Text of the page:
5. Everything Everywhere All At Once
Not much can be said about the Daniels’ new sci-fi, action, identity film mindbender that hasn’t been written in spades already. Everything Everywhere’s culture shock originality feels what The Matrix probably felt like when it hit theaters back in 1999. Ambitious and absurd to the point where it can seem stand-offish on paper, Michelle Yeoh and her wonderful supporting cast bring so much heart to this story that there is something for everyone to cherish in this film. Who would have thought that two rocks looking at the scenery could bring out so much emotion?
4. Top Gun: Maverick
Truth be told, the original Top Gun does not hold up all too well. Maybe it’s because I was born almost 15 years after its release, but the film’s strange melodrama and jingoist legacy made me skeptical for this 36-year late sequel. How good it feels to be wrong though, as Tom Cruise proves time and time again that he might be the last of the true movie stars. Here, he and director Joseph Kosinski have taken a dated story and made it feel timeless, with better action that really emerges you into the jets, a stronger narrative at the center, and just the right balance of goofiness and seriousness. I can’t wait to see Cruise top himself yet again next year with Mission: Impossible 7.
3. The Northman
Director Rober Eggers has a real knack for immersing his audience into a specific period; whether he transports us to 16th century England amidst fears of Paganism spreading, as seen in the utterly-creepy The Witch, or just on a small island in the 1890’s with two dudes completely losing their minds as time passes by in The Lighthouse, the point is that the man pays attention to each and every detail to bring a real original experience. In The Northman, he presents that world as barbaric and grotesque as it was, refusing to shy away from the real-life horrors of that time. The story is fairly simple, a revenge tale of a boy who must grow up and avenge his father, but the ride he takes us to get there is action-packed and unforgettable.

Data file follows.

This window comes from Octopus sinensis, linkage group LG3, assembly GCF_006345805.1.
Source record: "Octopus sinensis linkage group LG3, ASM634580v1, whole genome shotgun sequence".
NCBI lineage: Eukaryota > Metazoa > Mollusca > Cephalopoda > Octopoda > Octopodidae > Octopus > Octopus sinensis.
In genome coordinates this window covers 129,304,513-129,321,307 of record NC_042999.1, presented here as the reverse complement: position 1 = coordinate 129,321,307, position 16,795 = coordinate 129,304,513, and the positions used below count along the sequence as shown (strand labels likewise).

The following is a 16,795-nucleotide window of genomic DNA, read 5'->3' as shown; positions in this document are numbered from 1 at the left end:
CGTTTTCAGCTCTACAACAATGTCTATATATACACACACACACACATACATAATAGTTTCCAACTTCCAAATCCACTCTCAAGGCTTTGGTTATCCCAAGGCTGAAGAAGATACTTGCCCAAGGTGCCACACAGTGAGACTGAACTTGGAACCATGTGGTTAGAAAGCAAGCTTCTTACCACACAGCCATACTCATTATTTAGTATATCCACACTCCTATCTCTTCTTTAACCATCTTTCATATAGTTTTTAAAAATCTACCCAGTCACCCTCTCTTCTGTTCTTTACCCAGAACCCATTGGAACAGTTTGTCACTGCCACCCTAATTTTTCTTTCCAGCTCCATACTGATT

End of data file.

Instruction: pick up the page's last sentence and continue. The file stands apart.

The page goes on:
2. The Batman
And here I was thinking that superhero movies were officially dead. Matt Reeves’ The Batman takes a story we have literally seen hundreds of times before, but never has the man in the bat suit himself been so introspective. Taking off just a couple years after Bruce Wayne has adopted his alter ego, we are presented with a genuinely ugly Gotham that seems beyond saving. This is the darkest iteration of the character to date, more so than the Burton films and certainly more so than under Nolan’s direction. The journey that Batman takes to discover hope again and recognize the consequences of his actions is breathtaking, accompanied by Greg Frasier’s gorgeous cinematography, music by Michael Giachhino that won’t leave your head, and an all-star cast of Robert Pattinson, Paul Dano, John Tutorro, Zoe Kravitz, Colin Farrell, and more.
1. The Fabelmans
Were it not for Steven Spielberg, none of the other films listed here would probably exist today. The 75 year-old legend is responsible for blockbuster filmmaking as we know it, kicking off the genre with the classic Jaws back in the summer of ‘75. Since then, he has tackled pretty much any genre you could imagine, from war movies to science fiction to political thrillers, and while he has used his personal upbringing as part of the basis for plenty of the stories he’s brought to the screen, never before has he so directly confronted his life for the world to see. In The Fabelmans, we get to see what it is that drew Spielberg so attached to the camera, the icons who shaped his perception of what movies could do, and, of course, the trauma he experienced both at home and out in the world.
As of writing, The Fabelmans is still playing — and underperforming — in theaters, and I cannot recommend seeing it on the big screen enough. It will make you laugh, cry, scream…all those things that great movies can do.
Aftersun, All the Beauty and Bloodshed, All Quiet on the Western Front, Babylon, Bardo, Bones and All, Crimes of the Future, Fire of Love, Guillermo del Toro’s Pinnochio, RRR, Tár, Triangle of Sadness, The Whale, Women Talking